Part #2 Of Our Beginners Poker Tournament Guide
Poker Odds, Outs and Expectation All Clearly And Concisely Explained!
. For example, using the Good approximation, if you have 9 Outs, then you have a 19% chance on the turn, a 19% chance on the river, and a 38% minus 19% of 19% (close to 20% of 20%, which is 4%) equals a 34% chance on the turn and river combined. From David Solomon, mentioned in Harrington on Hold 'em: Volume 2. View THETA Poker Pro in App Store Return to THETA Poker. Online Poker » Poker Strategy » Math » Poker Outs and Odds. Most new poker players tend to start out playing poker the same way. They play too many starting hands, which only gets them into trouble because these hands turn into lucrative drawing.
Poker odds are a critical factor in success in online poker tournament strategy. While alone information on odds and outs will not make a player an instant winner, this knowledge will certainly give them an instantly profitable advantage over those players who do not understand these simple poker concepts correctly.
A good way to begin looking at poker odds and outs is in terms of expectation. During any game of poker we will be faced with a number of ‘bets’ at various prices. When you bet with the odds in your favor then you have a positive expectation. That is to say that regardless of the outcome of any particular hand you will show a profit over time. If you bet or call when the odds are against you then your wagers have a negative expectation, that is you will lose money over time.
The most commonly referenced form of poker odds are known as ‘Pot Odds’. This describes the price you are getting when calling a bet from an opponent compared to the current amount of money already in the pot.
For example, if the total pot - including your opponent’s last bet - was $100 and you had to call a $20 bet then your current pot-odds are exactly 5/1. Pot odds are useful when working out whether your call has a positive expectation. In this example, assuming this was the final bet of the hand, then you simply need to work out whether you have a greater than 20% (1 in 5) chance of winning the hand. If you think this is the case then calling will show a profit over time if you think your chances are lower then calling will lose money over time and your hand should be folded.
Pot-Odds can also be used before the last card is dealt. Imagine you have King-Jack of spades and by the time the turn card is dealt there are 2 other spades showing. With 1 card to come you are sure that hitting a spade will win the hand for you. In this situation you need to compare the pot-odds being offered to your chances of winning the hand. In this case you are approximately 4.5/1 against hitting that last spade (see ‘outs chart’ below for more information on this).
Thus if you are getting better than 4.5/1 odds from the pot then calling will show a profit over time. If you are getting less than this price then calling will lose money over time and you should not usually call the bet.
Looking at the current odds that you are getting by calling a bet leaves out one very important factor. You may be able to win one or more additional bets after the last card has been dealt. This is especially significant in No-Limit Holdem Tournaments where you can bet any amount you like. The additional bets you might win if you make your flush (for example) are known as the Implied-Odds and need to be factored into your expectation.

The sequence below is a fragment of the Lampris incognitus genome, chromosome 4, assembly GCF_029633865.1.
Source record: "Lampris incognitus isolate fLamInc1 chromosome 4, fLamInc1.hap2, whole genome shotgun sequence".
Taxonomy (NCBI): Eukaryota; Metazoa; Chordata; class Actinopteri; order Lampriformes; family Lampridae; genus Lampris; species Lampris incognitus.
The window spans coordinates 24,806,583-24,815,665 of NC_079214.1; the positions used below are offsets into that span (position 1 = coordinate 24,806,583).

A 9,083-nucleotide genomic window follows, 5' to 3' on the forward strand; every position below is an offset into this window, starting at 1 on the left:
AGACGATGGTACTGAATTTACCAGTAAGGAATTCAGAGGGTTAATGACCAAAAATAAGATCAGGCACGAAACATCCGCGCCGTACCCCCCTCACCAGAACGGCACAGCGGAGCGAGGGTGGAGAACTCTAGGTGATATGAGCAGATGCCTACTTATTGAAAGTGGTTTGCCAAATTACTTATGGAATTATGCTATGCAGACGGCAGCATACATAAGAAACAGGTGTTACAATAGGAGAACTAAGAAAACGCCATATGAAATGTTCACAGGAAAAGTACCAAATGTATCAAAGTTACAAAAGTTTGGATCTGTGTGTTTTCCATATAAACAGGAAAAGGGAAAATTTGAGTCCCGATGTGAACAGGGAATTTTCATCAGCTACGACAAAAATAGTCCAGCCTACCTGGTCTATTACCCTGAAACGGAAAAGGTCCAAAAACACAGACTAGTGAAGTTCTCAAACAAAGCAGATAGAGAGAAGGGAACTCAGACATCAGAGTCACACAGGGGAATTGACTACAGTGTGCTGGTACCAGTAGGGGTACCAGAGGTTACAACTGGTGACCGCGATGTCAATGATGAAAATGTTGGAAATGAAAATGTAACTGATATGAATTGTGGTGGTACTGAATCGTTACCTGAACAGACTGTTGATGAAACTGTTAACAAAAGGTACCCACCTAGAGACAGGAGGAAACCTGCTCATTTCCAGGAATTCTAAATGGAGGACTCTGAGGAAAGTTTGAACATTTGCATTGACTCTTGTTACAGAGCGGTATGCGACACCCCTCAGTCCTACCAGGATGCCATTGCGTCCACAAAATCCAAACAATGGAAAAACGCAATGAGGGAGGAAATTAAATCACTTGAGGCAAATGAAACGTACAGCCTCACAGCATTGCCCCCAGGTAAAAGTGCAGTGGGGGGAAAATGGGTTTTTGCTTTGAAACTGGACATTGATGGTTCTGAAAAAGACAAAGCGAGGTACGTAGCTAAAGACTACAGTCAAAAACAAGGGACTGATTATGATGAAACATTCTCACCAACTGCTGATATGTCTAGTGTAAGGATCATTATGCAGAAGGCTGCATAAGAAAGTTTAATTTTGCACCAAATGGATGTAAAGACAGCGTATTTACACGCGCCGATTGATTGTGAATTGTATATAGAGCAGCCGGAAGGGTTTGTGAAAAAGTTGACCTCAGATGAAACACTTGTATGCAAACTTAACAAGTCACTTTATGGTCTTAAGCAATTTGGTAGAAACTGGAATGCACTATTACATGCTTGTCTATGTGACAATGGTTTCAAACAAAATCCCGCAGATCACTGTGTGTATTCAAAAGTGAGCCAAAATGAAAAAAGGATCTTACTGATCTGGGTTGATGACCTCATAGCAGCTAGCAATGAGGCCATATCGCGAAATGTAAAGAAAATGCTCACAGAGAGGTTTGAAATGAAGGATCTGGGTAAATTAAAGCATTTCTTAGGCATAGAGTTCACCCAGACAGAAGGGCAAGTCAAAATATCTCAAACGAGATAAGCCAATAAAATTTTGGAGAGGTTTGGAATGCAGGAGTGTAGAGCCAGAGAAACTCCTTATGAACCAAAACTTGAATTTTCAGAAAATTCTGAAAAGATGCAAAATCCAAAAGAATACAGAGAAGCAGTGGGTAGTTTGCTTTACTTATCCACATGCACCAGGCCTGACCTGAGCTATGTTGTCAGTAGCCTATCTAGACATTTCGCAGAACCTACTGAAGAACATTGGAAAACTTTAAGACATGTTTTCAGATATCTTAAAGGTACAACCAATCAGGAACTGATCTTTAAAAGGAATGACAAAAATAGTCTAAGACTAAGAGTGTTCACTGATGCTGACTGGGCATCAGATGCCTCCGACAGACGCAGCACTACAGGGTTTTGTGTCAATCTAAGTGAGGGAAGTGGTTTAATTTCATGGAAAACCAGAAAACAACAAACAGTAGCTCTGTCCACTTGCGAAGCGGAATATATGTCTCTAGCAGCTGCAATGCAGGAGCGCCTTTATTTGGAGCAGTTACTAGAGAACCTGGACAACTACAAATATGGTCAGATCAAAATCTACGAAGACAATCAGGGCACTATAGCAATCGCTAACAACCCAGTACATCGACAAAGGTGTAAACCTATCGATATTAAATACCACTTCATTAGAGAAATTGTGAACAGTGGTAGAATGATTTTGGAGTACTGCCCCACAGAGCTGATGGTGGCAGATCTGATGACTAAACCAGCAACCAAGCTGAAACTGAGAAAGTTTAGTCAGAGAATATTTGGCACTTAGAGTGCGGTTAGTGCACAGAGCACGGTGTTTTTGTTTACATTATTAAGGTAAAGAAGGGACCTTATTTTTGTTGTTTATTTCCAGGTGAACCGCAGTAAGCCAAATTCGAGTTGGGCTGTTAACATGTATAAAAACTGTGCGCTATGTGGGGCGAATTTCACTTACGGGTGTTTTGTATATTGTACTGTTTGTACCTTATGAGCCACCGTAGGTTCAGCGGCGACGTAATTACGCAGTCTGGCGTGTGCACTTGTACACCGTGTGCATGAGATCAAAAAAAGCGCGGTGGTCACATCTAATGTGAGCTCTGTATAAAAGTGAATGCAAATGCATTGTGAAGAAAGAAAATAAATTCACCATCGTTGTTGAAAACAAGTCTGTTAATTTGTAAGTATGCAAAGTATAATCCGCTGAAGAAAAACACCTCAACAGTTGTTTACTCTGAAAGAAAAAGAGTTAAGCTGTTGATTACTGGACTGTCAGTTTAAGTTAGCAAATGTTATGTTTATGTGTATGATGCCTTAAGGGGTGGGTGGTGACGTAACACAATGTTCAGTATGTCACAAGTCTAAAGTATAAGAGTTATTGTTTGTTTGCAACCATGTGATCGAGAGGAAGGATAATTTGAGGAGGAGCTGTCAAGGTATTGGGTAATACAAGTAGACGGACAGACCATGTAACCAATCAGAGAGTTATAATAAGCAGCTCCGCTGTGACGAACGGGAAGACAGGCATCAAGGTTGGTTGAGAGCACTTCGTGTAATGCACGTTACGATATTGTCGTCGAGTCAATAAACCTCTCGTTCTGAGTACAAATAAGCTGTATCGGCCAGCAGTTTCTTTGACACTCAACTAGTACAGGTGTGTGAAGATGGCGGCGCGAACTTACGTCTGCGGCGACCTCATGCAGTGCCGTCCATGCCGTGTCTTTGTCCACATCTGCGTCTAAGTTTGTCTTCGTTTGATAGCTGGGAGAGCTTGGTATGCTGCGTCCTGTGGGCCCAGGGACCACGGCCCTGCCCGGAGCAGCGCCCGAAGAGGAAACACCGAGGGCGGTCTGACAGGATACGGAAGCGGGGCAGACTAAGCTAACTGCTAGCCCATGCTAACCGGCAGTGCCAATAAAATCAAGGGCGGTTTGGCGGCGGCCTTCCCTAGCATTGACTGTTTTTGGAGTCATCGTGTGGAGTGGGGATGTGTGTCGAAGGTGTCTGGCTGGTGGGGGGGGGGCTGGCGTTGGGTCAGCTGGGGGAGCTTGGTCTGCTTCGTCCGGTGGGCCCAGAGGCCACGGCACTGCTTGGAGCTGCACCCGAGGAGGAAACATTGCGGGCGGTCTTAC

To return to the King-Jack of spades example, the pot-odds after the turn has been dealt there is $30 in the pot and your opponent bets $10 more. Here you are getting odds of 4/1 with a 4.5/1 of completing your flush, pot-odds alone indicate a negative expectation from this bet. However after the river, if you do make your flush by hitting that last spade then you estimate that your opponent will call an additional $20 bet. Your implied odds are now the $30 in the pot + $10 bet from your opponent + $20 on the river for a total of $60. This means that the real odds of your $10 call on the turn were 6/1. If you take 6/1 odds on a 4.5/1 chance then you will show a profit each time – you will have a positive expectation for the bet.
Planet Mark's Tool Tip! Did you know that poker software tools are available which automatically calculate the math, leaving you to outplay your opponents? I strongly recommend Tournament Indicator, which watches your opponents while you play then uses a unique algo based on Dan Harrington's famous 'M' to recommend the best action. This tool not only stops you from making mathematical mistakes, you can actually start profiting from poker tournaments while you are learning. Find out more and take a free trial at the Tournament Indicator Website now!
What are Poker ‘Outs’ and how are they calculated?
During the play of any hand there are a number of the unseen cards left in play that will improve your hand, and a number that will not. Any card that will improve your current holding is known as an ‘out’. Any hand that is not yet complete, for example 4 cards to a flush or 4 cards to a straight, is known as a ‘drawing hand’ or just ‘draw’. Poker odds can be used to assess whether your play has a positive expectation if you know the basic chart of ‘outs’ that will improve your hand.